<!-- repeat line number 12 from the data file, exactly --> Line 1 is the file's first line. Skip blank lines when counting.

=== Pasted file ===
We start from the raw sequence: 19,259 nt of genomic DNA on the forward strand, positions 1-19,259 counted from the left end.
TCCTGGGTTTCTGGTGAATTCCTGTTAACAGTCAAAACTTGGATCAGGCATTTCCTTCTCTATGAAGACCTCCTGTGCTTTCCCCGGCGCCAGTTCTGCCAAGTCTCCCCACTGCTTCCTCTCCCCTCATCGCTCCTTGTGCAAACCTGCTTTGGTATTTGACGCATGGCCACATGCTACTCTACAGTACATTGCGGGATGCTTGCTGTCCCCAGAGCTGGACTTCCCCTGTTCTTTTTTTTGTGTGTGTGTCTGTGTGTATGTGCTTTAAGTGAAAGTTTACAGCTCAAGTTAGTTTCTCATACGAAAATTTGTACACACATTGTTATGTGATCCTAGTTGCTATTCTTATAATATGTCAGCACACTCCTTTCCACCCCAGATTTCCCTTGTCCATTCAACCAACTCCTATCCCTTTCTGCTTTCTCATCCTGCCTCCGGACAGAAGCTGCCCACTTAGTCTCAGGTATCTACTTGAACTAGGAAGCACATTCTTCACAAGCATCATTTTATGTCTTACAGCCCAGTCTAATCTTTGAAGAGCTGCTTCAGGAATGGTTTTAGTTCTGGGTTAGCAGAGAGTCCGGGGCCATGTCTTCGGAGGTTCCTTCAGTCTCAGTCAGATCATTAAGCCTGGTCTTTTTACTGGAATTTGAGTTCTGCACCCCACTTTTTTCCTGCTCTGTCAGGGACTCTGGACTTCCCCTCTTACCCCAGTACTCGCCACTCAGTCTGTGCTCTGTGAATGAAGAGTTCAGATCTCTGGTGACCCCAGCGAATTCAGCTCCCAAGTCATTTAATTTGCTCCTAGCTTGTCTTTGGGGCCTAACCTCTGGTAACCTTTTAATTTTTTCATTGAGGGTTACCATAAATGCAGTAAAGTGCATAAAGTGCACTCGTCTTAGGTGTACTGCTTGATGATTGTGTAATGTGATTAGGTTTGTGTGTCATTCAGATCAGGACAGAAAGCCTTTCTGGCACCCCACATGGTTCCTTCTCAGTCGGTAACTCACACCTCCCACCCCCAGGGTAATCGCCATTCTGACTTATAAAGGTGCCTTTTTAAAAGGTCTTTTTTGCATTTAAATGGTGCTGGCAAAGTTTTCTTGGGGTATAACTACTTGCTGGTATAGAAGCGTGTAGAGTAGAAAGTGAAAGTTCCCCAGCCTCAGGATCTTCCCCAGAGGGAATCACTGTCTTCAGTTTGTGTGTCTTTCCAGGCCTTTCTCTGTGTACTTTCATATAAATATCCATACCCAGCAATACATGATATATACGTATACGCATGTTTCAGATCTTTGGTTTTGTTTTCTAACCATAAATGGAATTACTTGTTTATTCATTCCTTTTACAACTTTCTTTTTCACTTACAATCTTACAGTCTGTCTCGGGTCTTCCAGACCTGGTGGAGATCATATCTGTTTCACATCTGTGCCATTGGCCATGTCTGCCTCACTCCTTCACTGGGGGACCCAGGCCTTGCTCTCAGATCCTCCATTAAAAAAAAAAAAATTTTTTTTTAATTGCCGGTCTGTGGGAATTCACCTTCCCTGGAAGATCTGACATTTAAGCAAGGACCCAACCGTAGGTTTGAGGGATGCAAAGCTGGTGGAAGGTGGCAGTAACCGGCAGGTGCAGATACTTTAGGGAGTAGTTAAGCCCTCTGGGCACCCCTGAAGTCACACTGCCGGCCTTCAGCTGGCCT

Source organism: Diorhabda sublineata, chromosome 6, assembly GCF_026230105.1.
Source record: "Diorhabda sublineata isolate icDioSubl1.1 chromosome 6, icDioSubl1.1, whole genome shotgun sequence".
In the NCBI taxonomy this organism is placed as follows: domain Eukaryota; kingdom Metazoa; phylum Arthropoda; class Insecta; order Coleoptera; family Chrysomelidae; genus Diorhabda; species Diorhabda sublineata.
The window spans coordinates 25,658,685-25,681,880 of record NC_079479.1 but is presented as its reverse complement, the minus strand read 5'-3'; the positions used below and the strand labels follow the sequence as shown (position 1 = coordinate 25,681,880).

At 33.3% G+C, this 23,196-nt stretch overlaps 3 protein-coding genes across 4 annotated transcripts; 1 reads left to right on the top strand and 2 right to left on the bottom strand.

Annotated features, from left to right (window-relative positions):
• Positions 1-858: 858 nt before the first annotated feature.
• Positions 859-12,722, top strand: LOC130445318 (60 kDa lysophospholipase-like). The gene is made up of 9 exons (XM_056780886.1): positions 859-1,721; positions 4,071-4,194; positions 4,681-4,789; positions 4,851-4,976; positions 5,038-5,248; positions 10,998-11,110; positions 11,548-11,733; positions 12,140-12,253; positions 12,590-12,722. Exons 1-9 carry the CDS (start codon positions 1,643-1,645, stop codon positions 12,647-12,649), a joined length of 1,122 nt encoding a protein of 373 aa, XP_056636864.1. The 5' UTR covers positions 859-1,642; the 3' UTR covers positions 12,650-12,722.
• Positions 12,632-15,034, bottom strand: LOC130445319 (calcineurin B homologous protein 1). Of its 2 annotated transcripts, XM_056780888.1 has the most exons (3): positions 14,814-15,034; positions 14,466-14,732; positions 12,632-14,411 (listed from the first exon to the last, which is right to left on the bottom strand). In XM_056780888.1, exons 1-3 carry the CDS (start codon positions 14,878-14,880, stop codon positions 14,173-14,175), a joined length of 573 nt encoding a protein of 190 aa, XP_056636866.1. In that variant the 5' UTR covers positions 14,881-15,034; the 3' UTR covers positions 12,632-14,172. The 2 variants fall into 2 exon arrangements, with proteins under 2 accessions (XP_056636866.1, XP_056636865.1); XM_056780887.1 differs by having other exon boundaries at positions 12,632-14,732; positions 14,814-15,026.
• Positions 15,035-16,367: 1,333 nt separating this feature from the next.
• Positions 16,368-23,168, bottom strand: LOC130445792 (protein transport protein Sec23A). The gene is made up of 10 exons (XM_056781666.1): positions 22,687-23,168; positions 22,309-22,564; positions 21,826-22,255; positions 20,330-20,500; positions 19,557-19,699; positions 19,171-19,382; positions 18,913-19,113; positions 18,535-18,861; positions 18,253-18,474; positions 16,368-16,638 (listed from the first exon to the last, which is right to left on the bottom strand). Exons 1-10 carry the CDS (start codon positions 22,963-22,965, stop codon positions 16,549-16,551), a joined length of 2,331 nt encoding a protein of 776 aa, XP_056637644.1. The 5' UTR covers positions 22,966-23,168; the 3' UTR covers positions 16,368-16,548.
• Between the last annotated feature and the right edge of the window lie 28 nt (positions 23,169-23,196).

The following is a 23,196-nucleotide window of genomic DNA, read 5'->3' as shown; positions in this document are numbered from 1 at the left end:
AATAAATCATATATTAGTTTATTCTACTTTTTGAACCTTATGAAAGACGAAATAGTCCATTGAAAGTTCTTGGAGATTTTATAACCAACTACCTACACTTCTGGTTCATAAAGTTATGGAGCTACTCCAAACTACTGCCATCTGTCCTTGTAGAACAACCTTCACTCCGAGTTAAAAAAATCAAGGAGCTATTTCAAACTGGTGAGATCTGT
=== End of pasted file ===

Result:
• Positions 15,035-16,367: 1,333 nt separating this feature from the next.